- Martin: The episode "The Snow Bunny" features one of these. When the gang takes a trip to a ski lodge, Pam brings along new boyfriend Tashim, who dresses like a Black Panther and throughout the episode makes snide comments about/towards Tommy's guest, a white woman. This is played entirely for comedy, because Tashim's militant stance is absurd to the extreme. In one scene, as everyone is heading out to the slopes, Tashim carries a spray can. When asked why, he answers that he plains to paint as much of the snow black as he can. And at the episode's end, Tashim approaches the white woman, menacingly telling her, "I've got something to say to you", as if he's going to say something really rude and racist, while she snaps, "I've got something to say to you too", as if she's fed up with his rudeness. Sure enough... they leap into each others arms and start making out.
- A decent number of black characters from Law & Order qualify. Basically, if there's a black prosecutor/lawyer/defendant/minister/activist/etc. opposing the lead cast, s/he is likely to hit at least some parts of this trope and Angry Black Man.
- Specifically defense attorney Shambala Green. Although not as over the top.
- Paul Robinette when he became a defense attorney.
- Defense attorney Carl Halpert, defense attorney Jerome Bryant... (notice a pattern here?)
- Then there's Congressman Eaton, a terrible Al Sharpton Expy.
- Perhaps most notorious is the Reverend Ott, who incites a riot in an episode based on the Crown Heights riots.
- One episode of Angel had Gunn pose at this to create a distraction for Angel to break into Wolfram and Hart. Evil's only weakness: political correctness!
"Y'all can cater to the demon, cater to the dead man! But WHAT! ABOUT! THE BLACK! MAAAAN?!"
- Ahmad Zaire from The Parent 'Hood.
- Rev. Darnell Potter, a fairly transparent copy of the Rev. Al Sharpton, in Blue Bloods. Not only is he a demagogue, an accessory to murder, a crook, a hatemonger and a liar, he's waging a motiveless war on the NYPD to boot. He even quotes Malcolm X once or twice.
- Senator Clay Davis in The Wire manages to fool most of Maryland into thinking he is this guy, the best example being his Glurge Unleaded defense speech in court. In reality he's an embezzling, selfish, corrupt piece of sheeeeeeeeeeeit...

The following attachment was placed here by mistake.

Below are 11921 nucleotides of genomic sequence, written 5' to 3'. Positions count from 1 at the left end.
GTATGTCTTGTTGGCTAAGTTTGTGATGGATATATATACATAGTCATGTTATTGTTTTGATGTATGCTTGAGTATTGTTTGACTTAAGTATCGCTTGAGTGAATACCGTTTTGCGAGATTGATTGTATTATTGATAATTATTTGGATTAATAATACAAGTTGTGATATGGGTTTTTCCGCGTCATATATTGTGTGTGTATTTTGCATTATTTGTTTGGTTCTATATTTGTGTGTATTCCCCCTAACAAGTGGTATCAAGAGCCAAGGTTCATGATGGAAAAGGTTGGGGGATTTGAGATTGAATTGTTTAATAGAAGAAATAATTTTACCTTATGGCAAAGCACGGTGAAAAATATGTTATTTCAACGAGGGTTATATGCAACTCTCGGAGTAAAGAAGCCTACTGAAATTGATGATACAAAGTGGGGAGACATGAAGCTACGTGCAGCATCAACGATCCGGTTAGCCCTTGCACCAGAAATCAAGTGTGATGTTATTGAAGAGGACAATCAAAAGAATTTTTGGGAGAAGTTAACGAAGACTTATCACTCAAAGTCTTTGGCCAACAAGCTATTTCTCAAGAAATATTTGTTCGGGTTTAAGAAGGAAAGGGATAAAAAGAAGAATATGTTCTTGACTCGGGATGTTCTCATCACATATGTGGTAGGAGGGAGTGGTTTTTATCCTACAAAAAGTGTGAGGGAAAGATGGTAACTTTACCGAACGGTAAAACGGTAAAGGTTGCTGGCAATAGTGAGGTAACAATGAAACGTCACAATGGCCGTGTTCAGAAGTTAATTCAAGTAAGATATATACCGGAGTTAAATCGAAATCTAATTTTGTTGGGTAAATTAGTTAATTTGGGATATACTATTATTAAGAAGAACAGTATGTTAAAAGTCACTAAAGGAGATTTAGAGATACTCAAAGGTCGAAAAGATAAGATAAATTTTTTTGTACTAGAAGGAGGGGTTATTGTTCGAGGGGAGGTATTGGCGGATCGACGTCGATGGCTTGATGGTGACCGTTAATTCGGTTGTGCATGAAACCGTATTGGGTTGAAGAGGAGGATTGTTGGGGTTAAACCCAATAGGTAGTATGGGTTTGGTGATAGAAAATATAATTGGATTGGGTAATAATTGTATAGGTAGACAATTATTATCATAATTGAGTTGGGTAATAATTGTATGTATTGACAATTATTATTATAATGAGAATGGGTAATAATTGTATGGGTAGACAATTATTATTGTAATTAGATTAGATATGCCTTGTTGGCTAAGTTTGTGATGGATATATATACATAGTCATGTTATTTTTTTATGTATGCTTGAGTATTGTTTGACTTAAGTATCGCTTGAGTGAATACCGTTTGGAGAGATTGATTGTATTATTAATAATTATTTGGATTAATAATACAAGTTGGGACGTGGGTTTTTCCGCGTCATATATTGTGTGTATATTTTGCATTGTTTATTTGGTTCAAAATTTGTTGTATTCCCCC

- Awesomely nuanced in a New York Undercover episode "The Reckoning", with a Nation of Islam minister (Minister Malik) who shows heavy shades of this, BUT is also very fleshed out and humanized. Even giving him a sweet moment towards the end of the episode when a young black kid approaches him on the street and tells him "I'm ready to be a man" and Malik smiles and nods, then says "Then you will be".
- Averted with Kareem Said in Oz. He is a Black Nationalist, but he's also a pacifist trying his best to reform the prisoners who follow him, and is even willing to work with white inmates and the prison administration in pursuit of doing what he thinks is right. Subverted with "Supreme Allah" (real name Kevin Ketchum — he never legally changed it) in season 4: he preaches about black supremacy, but all he's really interested in is selling drugs.
- Parodied with Chris Rock's character Nat X on Saturday Night Live. He's so black, he urinates oil! He's so black, that when he went to night school, the teacher marked him absent.
- Michael Evans on Good Times. Nicknamed the "Militant Midget" by his family, he once declared that he preferred Cream of Wheat to oatmeal because "at least they got a black man on the box!"
- One of the two villains in the Law & Order: Criminal Intent episode "Cuba Libre."
- Parodied in Goodness Gracious Me with the character of "Malkit X", an Indian man who insists that everything around him is a calculated and deliberate insult to his race.
- The Brotherhood in the Adam-12 episode, "The Militants" LOG 76.
- In the "Lamont Goes African" episode of Sanford and Son, Lamont embraces his African heritage, starts wearing a dashiki and deems "Lamont" to be a slave name and gives himself the name "Kalunda".
- On Everybody Hates Chris, one Christmas the father was low on money, and happens across a stall advertizing Kwanzaa as a non-commercial option for Christmas. Chris' brother really gets into this, and according to the voiceover he still celebrates it in his adulthood and refuses to talk to white people on the day, including his white wife.
- Played with on Scandal. During the episode, The Lawn Chair, Olivia (having been hired by the police to handle the optics of a fatal shooting of a black teenager by a white cop) comes into conflict with Marcus Walker (a civil rights black neighborhood activist). She admonishes him for using the shooting as a boost to his political ambitions, but he throws it right back in her face by spewing allegations of her betraying the "community", pointing out her commitment to getting a white republican elected president twice and for her high class-status which distances her from the people in this community. The ultimate implication is that his accusation has more to do with class than race, since as a wealthy, successful black woman, she cannot entirely relate to the poor black community she's just walked into.